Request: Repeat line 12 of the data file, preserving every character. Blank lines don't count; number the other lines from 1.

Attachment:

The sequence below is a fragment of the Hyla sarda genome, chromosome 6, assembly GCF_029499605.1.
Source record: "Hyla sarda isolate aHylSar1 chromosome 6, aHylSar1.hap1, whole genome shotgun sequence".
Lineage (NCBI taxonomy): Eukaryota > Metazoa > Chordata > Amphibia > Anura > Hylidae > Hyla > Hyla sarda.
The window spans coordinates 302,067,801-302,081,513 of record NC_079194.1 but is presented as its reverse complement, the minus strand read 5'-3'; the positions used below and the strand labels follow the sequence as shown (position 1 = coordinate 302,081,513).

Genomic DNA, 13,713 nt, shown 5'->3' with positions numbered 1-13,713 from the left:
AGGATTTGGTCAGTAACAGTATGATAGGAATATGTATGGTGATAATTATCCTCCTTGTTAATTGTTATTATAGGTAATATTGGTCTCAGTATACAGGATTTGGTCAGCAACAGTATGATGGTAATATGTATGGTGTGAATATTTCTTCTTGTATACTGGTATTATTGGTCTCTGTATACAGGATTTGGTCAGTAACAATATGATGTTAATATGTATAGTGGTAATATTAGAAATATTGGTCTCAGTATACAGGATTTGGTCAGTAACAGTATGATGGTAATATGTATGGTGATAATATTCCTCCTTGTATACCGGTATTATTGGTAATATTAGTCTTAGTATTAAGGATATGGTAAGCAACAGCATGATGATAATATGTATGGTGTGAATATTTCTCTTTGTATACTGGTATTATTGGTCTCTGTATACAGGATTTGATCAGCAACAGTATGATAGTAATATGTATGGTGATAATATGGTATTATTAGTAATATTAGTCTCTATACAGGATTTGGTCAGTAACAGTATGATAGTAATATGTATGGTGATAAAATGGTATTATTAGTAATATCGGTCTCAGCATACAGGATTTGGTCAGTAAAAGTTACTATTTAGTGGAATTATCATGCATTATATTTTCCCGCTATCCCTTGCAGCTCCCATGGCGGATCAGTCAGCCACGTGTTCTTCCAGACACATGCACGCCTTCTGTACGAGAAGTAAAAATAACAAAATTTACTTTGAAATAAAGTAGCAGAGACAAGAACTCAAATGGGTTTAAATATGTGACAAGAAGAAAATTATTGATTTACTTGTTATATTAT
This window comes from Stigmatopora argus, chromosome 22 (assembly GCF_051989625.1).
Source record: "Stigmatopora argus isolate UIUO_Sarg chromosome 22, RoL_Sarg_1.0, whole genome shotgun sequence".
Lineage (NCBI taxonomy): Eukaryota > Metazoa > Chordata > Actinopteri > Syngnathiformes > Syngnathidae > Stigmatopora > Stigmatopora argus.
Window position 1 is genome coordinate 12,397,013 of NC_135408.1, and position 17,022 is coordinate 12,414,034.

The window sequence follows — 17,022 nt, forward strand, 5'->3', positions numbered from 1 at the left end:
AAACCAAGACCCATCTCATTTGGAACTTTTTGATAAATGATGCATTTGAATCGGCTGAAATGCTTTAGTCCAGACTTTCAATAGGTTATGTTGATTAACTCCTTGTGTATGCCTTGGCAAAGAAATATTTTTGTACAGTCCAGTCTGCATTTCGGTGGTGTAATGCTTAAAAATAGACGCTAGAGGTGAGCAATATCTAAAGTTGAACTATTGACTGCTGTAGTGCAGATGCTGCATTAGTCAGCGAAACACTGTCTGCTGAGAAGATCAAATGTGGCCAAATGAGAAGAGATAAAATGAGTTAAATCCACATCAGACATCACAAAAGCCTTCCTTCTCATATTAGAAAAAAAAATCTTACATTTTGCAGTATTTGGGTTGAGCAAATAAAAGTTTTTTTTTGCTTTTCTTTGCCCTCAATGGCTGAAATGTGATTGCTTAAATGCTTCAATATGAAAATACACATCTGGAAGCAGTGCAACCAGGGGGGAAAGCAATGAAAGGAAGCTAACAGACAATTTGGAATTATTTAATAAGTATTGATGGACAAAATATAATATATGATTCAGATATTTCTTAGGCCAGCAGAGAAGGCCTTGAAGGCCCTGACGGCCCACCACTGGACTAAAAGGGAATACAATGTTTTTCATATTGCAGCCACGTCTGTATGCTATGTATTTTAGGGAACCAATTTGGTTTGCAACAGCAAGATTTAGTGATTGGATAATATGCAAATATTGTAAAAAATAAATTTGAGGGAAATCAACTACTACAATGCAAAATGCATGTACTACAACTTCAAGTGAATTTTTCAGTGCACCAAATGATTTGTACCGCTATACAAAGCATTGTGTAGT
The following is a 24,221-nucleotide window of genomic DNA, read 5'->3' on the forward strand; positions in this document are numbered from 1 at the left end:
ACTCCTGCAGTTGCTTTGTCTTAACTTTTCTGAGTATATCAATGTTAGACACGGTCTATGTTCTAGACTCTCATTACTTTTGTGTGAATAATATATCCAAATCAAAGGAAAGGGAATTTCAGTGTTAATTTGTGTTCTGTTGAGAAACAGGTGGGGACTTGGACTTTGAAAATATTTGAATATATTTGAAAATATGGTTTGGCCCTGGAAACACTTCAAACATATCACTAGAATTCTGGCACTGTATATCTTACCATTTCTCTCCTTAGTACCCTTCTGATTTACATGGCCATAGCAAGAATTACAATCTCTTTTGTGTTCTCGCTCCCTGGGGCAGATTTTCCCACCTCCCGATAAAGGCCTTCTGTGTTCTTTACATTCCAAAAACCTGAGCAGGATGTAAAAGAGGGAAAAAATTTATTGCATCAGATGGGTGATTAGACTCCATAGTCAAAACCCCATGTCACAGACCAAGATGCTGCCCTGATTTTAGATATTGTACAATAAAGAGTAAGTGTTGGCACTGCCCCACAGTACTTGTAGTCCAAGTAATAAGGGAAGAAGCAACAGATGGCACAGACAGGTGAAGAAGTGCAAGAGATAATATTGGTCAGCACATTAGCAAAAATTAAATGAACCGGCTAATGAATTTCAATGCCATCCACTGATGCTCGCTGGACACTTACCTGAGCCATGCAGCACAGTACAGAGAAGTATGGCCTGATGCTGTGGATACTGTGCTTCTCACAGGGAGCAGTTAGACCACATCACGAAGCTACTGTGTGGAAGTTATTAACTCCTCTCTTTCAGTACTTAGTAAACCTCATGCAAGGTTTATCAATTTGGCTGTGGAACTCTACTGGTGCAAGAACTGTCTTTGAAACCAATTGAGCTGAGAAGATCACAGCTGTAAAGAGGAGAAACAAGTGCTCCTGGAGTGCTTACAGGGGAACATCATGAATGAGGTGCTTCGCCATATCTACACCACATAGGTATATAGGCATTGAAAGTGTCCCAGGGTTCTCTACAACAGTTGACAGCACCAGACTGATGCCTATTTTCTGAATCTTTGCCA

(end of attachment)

AAACCAAGACCCATCTCATTTGGAACTTTTTGATAAATGATGCATTTGAATCGGCTGAAATGCTTTAGTCCAGACTTTCAATAGGTTATGTTGATTAACTCCTTGTGTATGCCTTGGCAAAGAAATATTTTTGTACAGTCCAGTCTGCATTTCGGTGGTGTAATGCTTAAAAATAGACGCTAGAGGTGAGCAATATCTAAAGTTGAACTATTGACTGCTGTAGTGCAGATGCTGCATTAGTCAGCGAAACACTGTCTGCTGAGAAGATCAAATGTGGCCAAATGAGAAGAGATAAAATGAGTTAAATCCACATCAGACATCACAAAAGCCTTCCTTCTCATATTAGAAAAAAAAATCTTACATTTTGCAGTATTTGGGTTGAGCAAATAAAAGTTTTTTTTTGCTTTTCTTTGCCCTCAATGGCTGAAATGTGATTGCTTAAATGCTTCAATATGAAAATACACATCTGGAAGCAGTGCAACCAGGGGGGAAAGCAATGAAAGGAAGCTAACAGACAATTTGGAATTATTTAATAAGTATTGATGGACAAAATATAATATATGATTCAGATATTTCTTAGGCCAGCAGAGAAGGCCTTGAAGGCCCTGACGGCCCACCACTGGACTAAAAGGGAATACAATGTTTTTCATATTGCAGCCACGTCTGTATGCTATGTATTTTAGGGAACCAATTTGGTTTGCAACAGCAAGATTTAGTGATTGGATAATATGCAAATATTGTAAAAAATAAATTTGAGGGAAATCAACTACTACAATGCAAAATGCATGTACTACAACTTCAAGTGAATTTTTCAGTGCACCAAATGATTTGTACCGCTATACAAAGCATTGTGTAGT